Variable hardness is very common. As a rule of thumb I deal with 16 grain hard water in town (doesn't usually test higher than 16). As I go north is goes down to about 13. Same aquifer just different hardness. Spring and fall bring a change in the water table, what people are pumping in their private wells, and changes in hardness occur throughout the year. Change just happens. A change in hardness by four grains, depending on the size of your softener, can effect the capacity by 200-300 gallons or more. It certainly is possible changes in your area don't have such range, but I'm sure it fluctuates 1-3 grains.



      Oh, kamzcab86, I can't imagine you're getting soft water for that whole month.

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      11-20-2011 04:16 PM #21
      Quote Originally Posted by lil mike View Post
      Oh, kamzcab86, I can't imagine you're getting soft water for that whole month.
      Why? It's a small house and I live alone; the installers asked about water usage during installation and programmed the computer based on what I told them (avg. usage is 3000 gallons/month, with a low of 1000 gal./month when it rains a lot). System capacity starts at 676 (its microprocessor adjusts based on patterns of usage, so capacity varies); as water is used it gets down to 0. Between 50 and 0 the system regenerates. The more water is used (like it will be over the holidays), it regenerates more often. It also has a manual override as well as a calendar day override (if you're away for extended periods, it can be programmed to regenerate on a specific day despite zero water being used).
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    22. 11-20-2011 08:03 PM #22
      Well, I was just thinking. My bad. Again all depends on your softener size, salt dosage, and water usage. So, yeah, you're right. My bad.

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      02-18-2012 10:30 AM #23
      rather than a new thread.... i'll just tag on here.


      we live in a VERY heavy limestone area. we moved in about 4 years ago, and had issues with the softener that was in place - never seemed to work properly. i disconnected it, and have have been running sans any type of softener for this whole time period.

      i have no issues with the water hardness personally.... however, the lime scale is quite annoying on the dishes and appliances. we're in the market for a new dishwasher, but before that happens, we want to get a softener to clean up the water a bit. i had the water tested, and the big number that popped up, was that our hardness was at 24.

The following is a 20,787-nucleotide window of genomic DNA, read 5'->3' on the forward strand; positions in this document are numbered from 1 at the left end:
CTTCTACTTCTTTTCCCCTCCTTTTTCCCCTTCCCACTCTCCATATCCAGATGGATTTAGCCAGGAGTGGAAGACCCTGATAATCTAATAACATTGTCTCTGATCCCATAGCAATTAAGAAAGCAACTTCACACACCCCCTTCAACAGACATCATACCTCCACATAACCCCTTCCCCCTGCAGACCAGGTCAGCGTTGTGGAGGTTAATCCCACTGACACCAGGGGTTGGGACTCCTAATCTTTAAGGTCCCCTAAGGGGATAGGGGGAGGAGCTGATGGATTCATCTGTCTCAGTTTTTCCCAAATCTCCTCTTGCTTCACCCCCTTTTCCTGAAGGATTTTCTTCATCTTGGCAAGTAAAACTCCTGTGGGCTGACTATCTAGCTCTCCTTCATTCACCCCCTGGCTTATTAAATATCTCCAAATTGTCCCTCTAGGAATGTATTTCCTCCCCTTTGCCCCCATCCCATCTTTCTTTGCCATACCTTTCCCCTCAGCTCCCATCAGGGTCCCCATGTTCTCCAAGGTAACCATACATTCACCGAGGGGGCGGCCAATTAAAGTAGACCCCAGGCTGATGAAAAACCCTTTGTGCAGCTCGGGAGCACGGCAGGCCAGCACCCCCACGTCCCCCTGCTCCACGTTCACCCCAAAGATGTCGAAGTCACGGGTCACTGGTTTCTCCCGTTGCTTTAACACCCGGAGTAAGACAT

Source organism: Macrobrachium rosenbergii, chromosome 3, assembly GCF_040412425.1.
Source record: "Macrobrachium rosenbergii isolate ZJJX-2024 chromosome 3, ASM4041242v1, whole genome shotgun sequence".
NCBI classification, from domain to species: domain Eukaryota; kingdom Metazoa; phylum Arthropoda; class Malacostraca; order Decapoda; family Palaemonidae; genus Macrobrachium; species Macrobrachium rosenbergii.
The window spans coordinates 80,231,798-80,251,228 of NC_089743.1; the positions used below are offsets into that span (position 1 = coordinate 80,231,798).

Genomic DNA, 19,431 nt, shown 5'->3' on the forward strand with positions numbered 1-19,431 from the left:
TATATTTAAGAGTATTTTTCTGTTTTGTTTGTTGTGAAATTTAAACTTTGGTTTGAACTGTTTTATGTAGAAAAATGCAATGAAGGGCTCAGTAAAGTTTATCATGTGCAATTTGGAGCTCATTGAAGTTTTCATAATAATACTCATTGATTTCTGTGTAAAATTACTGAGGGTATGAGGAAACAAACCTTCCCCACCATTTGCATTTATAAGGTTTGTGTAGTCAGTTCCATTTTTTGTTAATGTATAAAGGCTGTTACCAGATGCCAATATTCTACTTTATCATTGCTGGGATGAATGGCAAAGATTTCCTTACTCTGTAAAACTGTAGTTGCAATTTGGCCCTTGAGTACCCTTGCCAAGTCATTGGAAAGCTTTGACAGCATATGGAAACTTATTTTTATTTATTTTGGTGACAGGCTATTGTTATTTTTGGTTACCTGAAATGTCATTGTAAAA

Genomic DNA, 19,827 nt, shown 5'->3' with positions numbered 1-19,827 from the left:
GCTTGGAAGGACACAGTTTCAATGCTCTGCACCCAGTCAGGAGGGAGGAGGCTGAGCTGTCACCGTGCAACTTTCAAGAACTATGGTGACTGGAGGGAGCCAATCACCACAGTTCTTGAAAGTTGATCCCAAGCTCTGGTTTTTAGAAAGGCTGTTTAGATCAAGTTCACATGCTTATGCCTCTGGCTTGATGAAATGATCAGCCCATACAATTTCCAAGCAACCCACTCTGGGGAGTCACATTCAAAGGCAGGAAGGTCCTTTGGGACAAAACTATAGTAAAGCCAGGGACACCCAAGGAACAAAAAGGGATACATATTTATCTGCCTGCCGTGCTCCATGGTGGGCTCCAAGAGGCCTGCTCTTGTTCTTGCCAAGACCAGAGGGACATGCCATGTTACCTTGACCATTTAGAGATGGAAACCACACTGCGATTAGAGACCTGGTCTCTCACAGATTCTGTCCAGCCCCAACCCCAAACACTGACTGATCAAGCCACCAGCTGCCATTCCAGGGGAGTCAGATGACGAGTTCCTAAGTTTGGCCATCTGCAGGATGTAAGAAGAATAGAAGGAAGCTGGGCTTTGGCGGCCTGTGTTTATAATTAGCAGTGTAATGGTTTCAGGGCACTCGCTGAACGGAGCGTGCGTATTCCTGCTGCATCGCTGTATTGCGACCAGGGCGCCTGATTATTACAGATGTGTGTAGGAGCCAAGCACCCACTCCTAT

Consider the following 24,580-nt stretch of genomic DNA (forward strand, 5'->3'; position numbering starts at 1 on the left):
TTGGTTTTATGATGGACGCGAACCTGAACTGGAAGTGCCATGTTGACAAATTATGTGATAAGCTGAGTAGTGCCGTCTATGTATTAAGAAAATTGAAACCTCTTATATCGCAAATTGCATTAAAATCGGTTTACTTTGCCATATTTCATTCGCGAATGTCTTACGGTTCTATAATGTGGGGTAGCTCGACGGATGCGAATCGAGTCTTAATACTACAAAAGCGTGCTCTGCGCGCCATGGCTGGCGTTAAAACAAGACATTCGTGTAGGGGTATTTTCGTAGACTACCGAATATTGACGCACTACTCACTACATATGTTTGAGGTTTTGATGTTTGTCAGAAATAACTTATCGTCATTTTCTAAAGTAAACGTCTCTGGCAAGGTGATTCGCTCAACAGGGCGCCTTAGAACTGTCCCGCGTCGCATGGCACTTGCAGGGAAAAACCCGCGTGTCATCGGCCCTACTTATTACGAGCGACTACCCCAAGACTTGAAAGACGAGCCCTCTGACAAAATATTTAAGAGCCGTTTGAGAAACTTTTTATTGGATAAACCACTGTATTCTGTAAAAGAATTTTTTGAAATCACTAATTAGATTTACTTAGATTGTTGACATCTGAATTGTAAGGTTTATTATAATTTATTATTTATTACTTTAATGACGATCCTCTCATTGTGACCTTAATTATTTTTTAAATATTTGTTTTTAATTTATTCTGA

i should add... we are on a well. 2 adults, 2 kids. the way the plumbing is setup, the softener would be located directly after the pressure tank & filter. so all water is softened before being used, cold or into the water heater.

      herein lies my question.... aside from the price difference, why should i buy the $2400 kinetico (or insert your favorite brand) system as opposed to the $500 system from lowes or home depot? I mean really, the $1900 could be used elsewhere for other things.

      thoughts / concerns?
      Last edited by soncjet; 02-18-2012 at 10:36 AM.
      I used to own stuff. Then I sold it. So i bought different stuff. Now I just have different stuff.

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      02-18-2012 12:21 PM #24
      I just got an estimate from kinetico for their non electric softener with ro included for the entire home for $4100!!!

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      02-18-2012 12:32 PM #25
      Quote Originally Posted by Sizzla View Post
      I just got an estimate from kinetico for their non electric softener with ro included for the entire home for $4100!!!
      Yikes! I paid about $500 for a 32,000 grain softener and installed it myself. A nearby plumbing place wanted about $900 for a supplied and installed softener. That's $400 for a couple hours of work.

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      02-18-2012 02:09 PM #26
      Quote Originally Posted by Tinker Toy View Post
      Yikes! I paid about $500 for a 32,000 grain softener and installed it myself. A nearby plumbing place wanted about $900 for a supplied and installed softener. That's $400 for a couple hours of work.
      thats what i'm wondering what the difference is all about. all i have to do, is buy one. take it downstairs, and hook up the hoses and open the water valves. 1 hour, and done. $500 is alot easier to swallow than 2400.
      I used to own stuff. Then I sold it. So i bought different stuff. Now I just have different stuff.

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      02-18-2012 02:33 PM #27
      Originally Posted by Sizzla
      I just got an estimate from kinetico for their non electric softener with ro included for the entire home for $4100!!

      kinetico makes a verrry good product but they are over priced imo. if it was a choice between kinetico/culligan or big box store brand...id dish out the extra $$$ and go with kinetico knowing i got one of the better softners on the market.